The following news release was originally issued by PLOS. It describes how NASA developed a ground-based galactic cosmic ray simulator at the NASA Space Radiation Laboratory (NSRL), which is located at the U.S. Department of Energy’s (DOE) Brookhaven National Laboratory. By harnessing ions from Brookhaven’s booster accelerator, NSRL is one of the world’s few facilities that can simulate the cosmic radiation found in deep space. Scientists use NSRL to study the effects of space radiation on cells and other samples and to test strategies for protecting future astronauts. For more information on NSRL or Brookhaven’s role in this work, contact Stephanie Kossman (firstname.lastname@example.org, 631-344-8671).
Galactic Cosmic Rays Now Available for Study on Earth, Thanks to NASA
May 26, 2020
In space, astronauts are constantly bombarded by galactic cosmic radiation, comprised of a mixture of highly energetic ions, putting them at increased risk of radiogenic cancers, cardiovascular disease, and potential central nervous system decrements. Proportionally, the numerous white and blue tracks are representative of proton and helium ion strikes while the thicker colored tracks are representative of heavier ions such as oxygen, carbon, and iron nuclei which impart greater damage to cells, tissues, and organs per track. Image courtesy of NASA
To better understand and mitigate the health risks faced by astronauts from exposure to space radiation, we ideally need to be able to test the effects of Galactic Cosmic Rays (GCRs) here on Earth under laboratory conditions. An article publishing on May 19, 2020 in the open access journal PLOS Biology from Lisa Simonsen and colleagues at the NASA Langley Research Center, USA, describes how NASA has developed a ground-based GCR Simulator at the NASA Space Radiation Laboratory (NSRL), located at Brookhaven National Laboratory.
Galactic cosmic rays comprise a mixture of highly energetic protons, helium ions, and higher charge and energy ions ranging from lithium to iron, and they are extremely difficult to shield against. These ions interact with spacecraft materials and human tissues to create a complex mixed field of primary and secondary particles.
The biological effects from these heavy ions and mixtures of ions are poorly understood. Using recently developed fast beam switching and controls systems technology, NSRL demonstrated the ability to rapidly and repeatedly switch between multiple ion-energy beam combinations within a short period of time, while accurately controlling the extremely small daily doses delivered by the heavier ions.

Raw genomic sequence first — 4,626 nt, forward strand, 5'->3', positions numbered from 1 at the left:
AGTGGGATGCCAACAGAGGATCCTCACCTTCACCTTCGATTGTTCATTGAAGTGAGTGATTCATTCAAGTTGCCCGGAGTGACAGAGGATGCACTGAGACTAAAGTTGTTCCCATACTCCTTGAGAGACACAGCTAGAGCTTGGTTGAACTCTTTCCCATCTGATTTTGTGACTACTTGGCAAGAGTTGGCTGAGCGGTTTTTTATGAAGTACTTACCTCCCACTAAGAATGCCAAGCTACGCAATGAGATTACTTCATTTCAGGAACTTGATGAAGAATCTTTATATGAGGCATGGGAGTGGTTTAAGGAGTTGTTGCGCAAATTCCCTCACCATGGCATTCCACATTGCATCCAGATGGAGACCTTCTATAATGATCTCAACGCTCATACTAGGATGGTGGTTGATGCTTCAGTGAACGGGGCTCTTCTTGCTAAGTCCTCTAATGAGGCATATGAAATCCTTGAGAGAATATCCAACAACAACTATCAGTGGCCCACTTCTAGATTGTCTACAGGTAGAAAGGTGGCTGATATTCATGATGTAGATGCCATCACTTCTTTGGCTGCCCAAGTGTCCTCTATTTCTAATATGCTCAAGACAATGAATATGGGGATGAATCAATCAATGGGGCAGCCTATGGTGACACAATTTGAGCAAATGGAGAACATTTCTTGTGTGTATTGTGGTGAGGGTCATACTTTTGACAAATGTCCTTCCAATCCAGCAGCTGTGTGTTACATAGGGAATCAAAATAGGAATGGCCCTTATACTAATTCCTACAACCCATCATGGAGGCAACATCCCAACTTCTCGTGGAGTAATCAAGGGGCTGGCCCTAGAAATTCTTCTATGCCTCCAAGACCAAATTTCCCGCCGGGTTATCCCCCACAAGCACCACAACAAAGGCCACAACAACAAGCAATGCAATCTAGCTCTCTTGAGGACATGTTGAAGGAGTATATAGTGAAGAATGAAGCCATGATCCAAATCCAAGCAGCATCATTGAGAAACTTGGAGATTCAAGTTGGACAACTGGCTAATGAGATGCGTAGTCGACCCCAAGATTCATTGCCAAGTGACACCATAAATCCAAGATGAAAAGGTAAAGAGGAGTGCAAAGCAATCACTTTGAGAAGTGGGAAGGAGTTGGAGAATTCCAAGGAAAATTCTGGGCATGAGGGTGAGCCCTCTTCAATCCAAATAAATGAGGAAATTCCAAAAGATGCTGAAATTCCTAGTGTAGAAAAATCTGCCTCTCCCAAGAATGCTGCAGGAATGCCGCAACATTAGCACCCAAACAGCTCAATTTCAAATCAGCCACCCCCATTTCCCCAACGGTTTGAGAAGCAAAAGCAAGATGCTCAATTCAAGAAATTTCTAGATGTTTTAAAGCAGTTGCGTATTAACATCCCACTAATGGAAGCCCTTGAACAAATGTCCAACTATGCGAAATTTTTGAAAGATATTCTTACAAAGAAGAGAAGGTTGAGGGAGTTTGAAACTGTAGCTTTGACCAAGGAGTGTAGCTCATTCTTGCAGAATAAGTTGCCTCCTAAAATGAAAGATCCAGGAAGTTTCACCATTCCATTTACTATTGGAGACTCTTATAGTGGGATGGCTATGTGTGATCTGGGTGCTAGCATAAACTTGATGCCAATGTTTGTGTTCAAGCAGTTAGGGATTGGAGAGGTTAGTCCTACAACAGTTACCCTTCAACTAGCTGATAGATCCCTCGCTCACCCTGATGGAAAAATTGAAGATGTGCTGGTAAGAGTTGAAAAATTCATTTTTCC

The authors describe how the simulator was developed, with a view to balancing the definition of mission-relevant radiation environments, facility limitations and beam selection, required hardware and software upgrades, as well as animal care and handling constraints.
In June of 2018, thirty-three unique ion-energy beam combinations were delivered in rapid sequential order (under 75 minutes), cumulatively mimicking the GCR environment experienced by shielded astronauts on a deep space mission. The following October, acute and highly fractionated GCR simulation doses were delivered to three animal model systems over four weeks to investigate mixed-field quality and dose-rate effects on the risks of radiogenic cancers, cardiovascular disease, and adverse effects on the central nervous system.
Over the past 30 years, most research on understanding space radiation-induced health risks has been performed using acute exposures of mono-energetic single-ion beams. Now a mixed field of ions can be studied collectively in the same animal cohort, thereby drastically reducing the number of animals, husbandry, and research costs. This achievement marks a significant step forward and enables a new era of radiobiology research to accelerate our understanding and mitigation of health risks faced by astronauts during long duration exploration missions or interplanetary travel to Mars.
Peer reviewed; Experimental study; Cells
In your coverage please use these URLs to provide access to the freely available articles in PLOS Biology: http://journals.plos.org/plosbiology/article?id=10.1371/journal.pbio.3000669
Citation: Simonsen LC, Slaba TC, Guida P, Rusek A (2020) NASA's first ground-based Galactic Cosmic Ray Simulator: Enabling a new era in space radiobiology research. PLoS Biol 18(5): e3000669. https://doi.org/10.1371/journal.pbio.3000669
Funding: This work was executed under agreements NNJ12HA64I and NNJ16HP161 between NASA and and DOE Brookhaven National Laboratory. The funders had no role in study design, data collection and analysis, decision to publish, or preparation of the manuscript.
Competing Interests: The authors have declared that no competing interests exist.
2020-17241 | INT/EXT | Newsroom